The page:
2. You may have it on good authority from a haematologist who is a friend.

            I prefer not to rely on friends testimony (even if they are in the field) – I prefer to rely on the weight of evidence of proven scietific study – which demonstrates that the current position is not based on risk, and that risk is reduced by operating int he manner Poland, Italy, Spain, Latvia and others are.

            I prefer to follow evidence based approaches rather than eminence.

            I prefer to reduce risk rather than save face of someone who should know better.

  9. The Italian regulation which prevented blood donation by those engaged in
    “homosexual intercourse” was repealed by a decree of the Ministry of Health on the 26th January 2001.

    Now, people who have had “sexual intercourse with a high risk of transmission of STIs” are permanently excluded, while persons who have had “occasional sexual intercourse with a risk of transmission of STIs” are excluded for one year.

    Importantly, men who have sex with other men can donate blood if they have not engaged in high-risk activity.

    Italy’s figures for HIV infection via blood donation show the impact of this policy.

    In 1998-9, 24 people were infected with HIV through blood donation in Italy. In 2000-1 that figure fell to 10. In 2002-3 it was 9, in 2004, 4.

    This is partly because of improvements in clinical testing, but it is believed it is also because Italy has implemented a new donor screening policy that focuses on safety of sexual practice.

  10. In Spain men who have had sex with other men are not necessarily barred or from donating blood.

    And as with Italy, Spain’s policy has not resulted in an increase in HIV infection through blood transfusion.

    Indeed, according to the Spanish Ministry for Health, the number of HIV infections which have occurred through blood donation has steadily decreased since the turn of the century, from 13 in 2001 to 4 in 2003 and 2 each in 2004 and 2005.

  11. On March 9th 2006 the American Red Cross, together with the American Association of Blood Banks and America’s Blood Centers, wrote to the US Food and Drug Administration seeking an end to the lifetime ban on blood donation from sexually-active gay and bisexual men.

    According to the three organisations, advances in clinical testing have dramatically changed the blood donor landscape.

    “Current duplicate testing using NAT and serologic methods allow detection of HIV- infected donors between 10 and 21 days after exposure. Beyond this window period, there is no valid scientific reason to differentiate between individuals infected a few months or many years previously.”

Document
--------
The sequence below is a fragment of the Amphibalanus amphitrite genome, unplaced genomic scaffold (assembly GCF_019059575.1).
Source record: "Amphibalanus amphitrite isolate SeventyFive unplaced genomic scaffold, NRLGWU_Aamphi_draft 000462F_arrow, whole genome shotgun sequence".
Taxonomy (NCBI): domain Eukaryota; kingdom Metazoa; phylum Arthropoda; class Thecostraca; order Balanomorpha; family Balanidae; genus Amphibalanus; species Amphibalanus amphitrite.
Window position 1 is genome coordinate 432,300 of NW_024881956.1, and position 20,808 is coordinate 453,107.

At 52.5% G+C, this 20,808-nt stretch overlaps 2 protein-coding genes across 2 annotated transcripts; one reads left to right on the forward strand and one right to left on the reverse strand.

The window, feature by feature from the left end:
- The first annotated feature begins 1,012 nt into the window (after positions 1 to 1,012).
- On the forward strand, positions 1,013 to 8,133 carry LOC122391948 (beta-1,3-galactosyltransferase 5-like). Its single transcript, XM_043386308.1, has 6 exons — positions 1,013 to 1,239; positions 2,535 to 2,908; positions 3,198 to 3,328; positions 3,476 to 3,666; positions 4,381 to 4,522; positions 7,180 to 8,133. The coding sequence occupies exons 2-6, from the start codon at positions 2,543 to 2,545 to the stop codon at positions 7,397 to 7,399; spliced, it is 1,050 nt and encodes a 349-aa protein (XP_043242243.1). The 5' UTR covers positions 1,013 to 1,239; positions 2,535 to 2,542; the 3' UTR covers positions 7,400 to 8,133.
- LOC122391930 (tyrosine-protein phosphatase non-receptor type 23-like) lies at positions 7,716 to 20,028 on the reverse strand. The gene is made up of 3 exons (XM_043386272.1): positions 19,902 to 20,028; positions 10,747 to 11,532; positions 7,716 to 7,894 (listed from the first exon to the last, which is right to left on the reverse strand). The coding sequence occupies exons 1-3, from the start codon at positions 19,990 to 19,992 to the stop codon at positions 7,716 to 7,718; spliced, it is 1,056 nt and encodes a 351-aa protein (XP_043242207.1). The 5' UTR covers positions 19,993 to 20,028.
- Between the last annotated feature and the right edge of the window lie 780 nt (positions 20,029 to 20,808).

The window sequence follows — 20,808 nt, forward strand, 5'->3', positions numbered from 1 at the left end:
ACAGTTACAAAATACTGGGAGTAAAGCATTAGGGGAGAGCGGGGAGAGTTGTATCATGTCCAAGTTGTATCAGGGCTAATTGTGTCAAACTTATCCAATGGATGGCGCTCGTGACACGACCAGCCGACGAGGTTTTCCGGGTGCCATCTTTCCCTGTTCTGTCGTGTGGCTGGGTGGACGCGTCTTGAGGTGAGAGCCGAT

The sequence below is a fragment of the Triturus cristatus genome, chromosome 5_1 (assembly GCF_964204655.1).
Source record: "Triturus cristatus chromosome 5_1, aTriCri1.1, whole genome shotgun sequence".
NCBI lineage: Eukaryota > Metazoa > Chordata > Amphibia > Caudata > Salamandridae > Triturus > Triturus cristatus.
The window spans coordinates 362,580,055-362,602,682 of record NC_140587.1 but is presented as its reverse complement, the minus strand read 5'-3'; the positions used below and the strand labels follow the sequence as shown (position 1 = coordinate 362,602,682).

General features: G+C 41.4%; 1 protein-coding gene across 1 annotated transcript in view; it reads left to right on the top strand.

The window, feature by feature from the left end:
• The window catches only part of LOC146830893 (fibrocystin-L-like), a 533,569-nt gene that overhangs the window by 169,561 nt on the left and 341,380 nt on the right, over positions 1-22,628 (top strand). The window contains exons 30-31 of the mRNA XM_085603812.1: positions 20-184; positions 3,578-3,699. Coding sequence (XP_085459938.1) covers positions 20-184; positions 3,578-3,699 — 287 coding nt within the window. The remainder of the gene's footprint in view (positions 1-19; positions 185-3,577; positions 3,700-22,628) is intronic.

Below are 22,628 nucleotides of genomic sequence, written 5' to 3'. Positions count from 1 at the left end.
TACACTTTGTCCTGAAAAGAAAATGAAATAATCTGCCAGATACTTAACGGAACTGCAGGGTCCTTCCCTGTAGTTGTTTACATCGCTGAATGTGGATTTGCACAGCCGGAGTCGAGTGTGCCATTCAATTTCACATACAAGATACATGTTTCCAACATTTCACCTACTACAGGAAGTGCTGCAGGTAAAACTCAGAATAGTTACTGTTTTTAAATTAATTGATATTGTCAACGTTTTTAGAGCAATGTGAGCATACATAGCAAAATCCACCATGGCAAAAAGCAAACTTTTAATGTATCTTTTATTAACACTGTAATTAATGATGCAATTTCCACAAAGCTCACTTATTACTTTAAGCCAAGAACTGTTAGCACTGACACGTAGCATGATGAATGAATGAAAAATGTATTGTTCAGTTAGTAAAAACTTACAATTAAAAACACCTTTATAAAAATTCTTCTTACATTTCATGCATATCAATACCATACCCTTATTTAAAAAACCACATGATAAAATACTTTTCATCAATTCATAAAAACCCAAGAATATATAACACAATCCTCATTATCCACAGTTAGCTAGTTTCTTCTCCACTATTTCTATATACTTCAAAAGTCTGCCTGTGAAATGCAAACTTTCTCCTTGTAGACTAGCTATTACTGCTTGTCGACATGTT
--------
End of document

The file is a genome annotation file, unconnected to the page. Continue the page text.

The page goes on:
For the three organizations concerned this meant that,

    “It does not appear rational to broadly differentiate sexual transmission via male-to-male sexual activity from that via heterosexual activity on scientific grounds. Neither does it seem reasonable to extend this reasoning to other infectious agents.”

    The three

    1. bodies then went on to highlight the negative consequences of arbitrarily discriminating against men who have sex with men, as well as flaws in the research currently being used to justify this discrimination.

      “To many, this differentiation (between homosexual and heterosexual) is unfair and discriminatory, resulting in negative attitudes to blood donor eligibility criteria, blood collection facilities and, in some cases, to cancellation of blood drives. We think FDA should consider that the continued requirement for a deferral standard seen as scientifically marginal and unfair or discriminatory by individuals with the identified characteristic may motivate them to actively ignore the prohibition and provide blood collection facilities with less accurate information.

      “AABB, ABC and ARC acknowledge the concern that relaxation of deferral criteria may increase the number of presenting donors who are marker positive. However, this impact has not been measured directly; it has only

    2. been modeled using what may be incomplete assumptions. The blood collectors are willing to assist in collecting data regarding the actual impact of changes in the deferral, in order to allow for informed decision-making, and/or for the development of additional, appropriate interventions to ameliorate the impact. There is no reason that testing can not erradicate virtually all risk from those who engage in risky behavior – certainly no more risk than presented by current heterosexual donors. The pattern of experience in a number of other geographic areas demonstrates that evaluation on risk rather than orientation based grounds decreases risk.”

      The three groups stated that they are willing to settle for a deferral period that is “consistent with deferrals for those judged to be at risk of infection via heterosexual routes.”

  12. A promiscuous heterosexual male is a higher-risk donor than a gay or bisexual man in a monogamous relationship.

    People need blood – lets sensibly, and in a risk averse manner, ensure that maximum safe supplies are available.

    Scientific risk is determined on grounds of behaviour not orientation, race, gender etc

    1. Spanner1960 16 Jun 2012, 6:34pm

      Citation needed please.

      Why do you think gay men are so prone to the disease?
      Anal sex has a significantly higher risk of transmission over vaginal sex, and gay men typically have considerably more sex partners than most heterosexuals.